In a tragicomic contrast of circumstances, while gay and lesbian couples planned their newly legal weddings last week, Hong Kong’s LGBT community woke up to news that the airport and subway authorities had banned an advertisement depicting a gay couple holding hands.
“Taiwan and Hong Kong have much in common,” says Raymond Chan (陳志全), the first openly gay lawmaker in the Hong Kong Legislative Council, citing the dominant Chinese ethnicity and “freedom of speech and the Internet.”
Yet social acceptance and legal recognition of same-sex partners have remained elusive.
In East and Southeast Asia, local activists view Taiwan’s achievement of marriage equality as a heartening and instructive development. That’s even as they are reminded of the distance that remains to claim such a reality for themselves.
In an op-ed for The Washington Post on May 20, Jennifer Lu (呂欣潔), chief coordinator of Marriage Equality Coalition Taiwan, drew attention to the far-reaching implications of Taiwan’s same-sex marriage legislation.
The legislation “sends an important message to the world: that the [LGBT] community is not intruding into Asian cultures, and [LGBT] rights can coexist peacefully with traditional Asian values,” she wrote.
Taiwan’s decision is a de facto refutation of a common refrain, used by many governments and people who oppose LGBT rights, that such rights contradict the values fundamental to Asian countries.
“In the past, many opponents of same-sex marriage used cultural differences as an excuse, saying that same-sex marriage is a Western product and unfit for Chinese society,” Chan says.
“Taiwan’s successful example makes this false reasoning collapse in and of itself,” he continues.
Last November, a motion raised by Chan urging the government to consider granting greater rights to same-sex couples was voted down 27 to 24 in Hong Kong’s Legislative Council.
Yet a study by the University of Hong Kong last July found that over 50 percent of respondents approved of same-sex marriage, with even more supporting the rights of same-sex partners in specific matters like hospital visitation, housing and inheritance.
It is unlikely that the government will proactively move to ensure marriage equality. Taiwan’s success can therefore be influential in rousing Hong Kong’s LGBT community to secure their rights through judicial review, Chan says.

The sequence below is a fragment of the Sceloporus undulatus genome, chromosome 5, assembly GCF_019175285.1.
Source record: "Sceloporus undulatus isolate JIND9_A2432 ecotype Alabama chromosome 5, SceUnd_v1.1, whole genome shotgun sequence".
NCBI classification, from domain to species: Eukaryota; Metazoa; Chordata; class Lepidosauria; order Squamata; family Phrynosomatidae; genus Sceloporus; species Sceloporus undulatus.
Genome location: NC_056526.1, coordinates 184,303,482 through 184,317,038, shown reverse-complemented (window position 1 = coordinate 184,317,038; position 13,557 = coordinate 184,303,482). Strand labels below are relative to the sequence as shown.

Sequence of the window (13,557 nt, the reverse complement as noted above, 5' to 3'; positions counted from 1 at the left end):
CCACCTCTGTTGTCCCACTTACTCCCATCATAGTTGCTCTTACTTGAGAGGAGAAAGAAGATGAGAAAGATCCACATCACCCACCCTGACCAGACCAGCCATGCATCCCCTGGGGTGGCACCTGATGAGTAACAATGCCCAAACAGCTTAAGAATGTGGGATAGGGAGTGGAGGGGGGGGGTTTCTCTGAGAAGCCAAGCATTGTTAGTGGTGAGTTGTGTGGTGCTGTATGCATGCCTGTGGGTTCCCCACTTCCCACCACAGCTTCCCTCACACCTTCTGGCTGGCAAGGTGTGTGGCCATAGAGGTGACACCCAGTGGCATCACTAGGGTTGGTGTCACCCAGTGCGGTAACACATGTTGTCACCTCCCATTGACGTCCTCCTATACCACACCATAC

With more Hong Kongers in same-sex relationships getting married overseas, Chan is also hopeful that they will return determined to secure equal recognition.
A legal challenge remains in the form of a case brought by gay civil servant Angus Leung (梁鎮罡) against his employer. Leung, who married his husband in New Zealand, has sued for the same spousal benefits that the government grants to heterosexual married couples.
OR A DISTRACTION?
To LGBT activists in Southeast Asia, Taiwan’s decision also “sends a ray of optimism” demonstrating that “structural changes can happen,” says Ryan Silvero, regional coordinator of the ASEAN Sexual Orientation, Gender Identity and Expression (SOGIE) Caucus.
But the picture is more complicated.
“One concern is that Taiwan’s success may distract us activists from the bigger human rights struggles we face,” Silvero says.
The diverse region has seen highs and lows in the span of just a few years.
In 2015, Vietnam lifted a ban on same-sex marriage, although it stopped short of legal recognition or protection of such unions. Thailand’s cabinet endorsed a bill allowing same-sex civil partnerships late last year, and the new parliament is set to deliberate it.
But elsewhere, being a sexual minority can lead to a literal life-and-death situation.
Last month, Brunei decreed sex between men punishable by stoning to death, and sex between women punishable by caning or imprisonment. The decision prompted a global outcry, to which Brunei responded by keeping the laws in place but saying that it would not enforce the death penalty.
In Malaysia and Singapore, homosexuality remains a criminal offense. Not so in Indonesia, but public canings of men and women accused of same-sex relations are routinely carried out in conservative parts of the country.
“Yes, marriage equality is a key human right,” Silvero says, but LGBT communities face other pressing and complex concerns like “economic marginalization, repressive laws, increasing extremist views” and even hate attacks on activists.
Even as Southeast Asia’s LGBT activists focus on these issues, they look to Taiwan for vital lessons in successful movement-building and collective advocacy.
The ASEAN SOGIE Caucus maintains ties with the Taiwan Tongzhi Hotline Association (台灣同志諮詢熱線協會) and Victoria Hsu (許秀雯), chairperson of the Taiwan Alliance to Promote Civil Partnership Rights (台灣伴侶權益推動聯盟).
Recalling past exchanges with Taiwanese activists, Silvero says a key lesson that emerged was that “no single group owned the process and outcome” of marriage equality. Rather, efforts were painstakingly coordinated among multiple stakeholders.
Silvero also points to the importance of community organization. Despite a setback when voters in last November’s referendum rejected amending the Civil Code to ensure same-sex marriage, Taiwan’s LGBT community was able to persist in lobbying because of its strong and vocal grassroots constituency.
For now, the celebrations are tinged with a determination to get down to business.
“We celebrate in solidarity” with Taiwan, Silvero says, but remain “mindful of an ongoing and complex struggle we have to overcome.”
“I firmly believe that one day, Hong Kong’s LGBT people will also be able to love courageously on our own land, get married openly and honorably and receive the protection of the law,” Chan says.
[Taipei Times, 2019-06-25]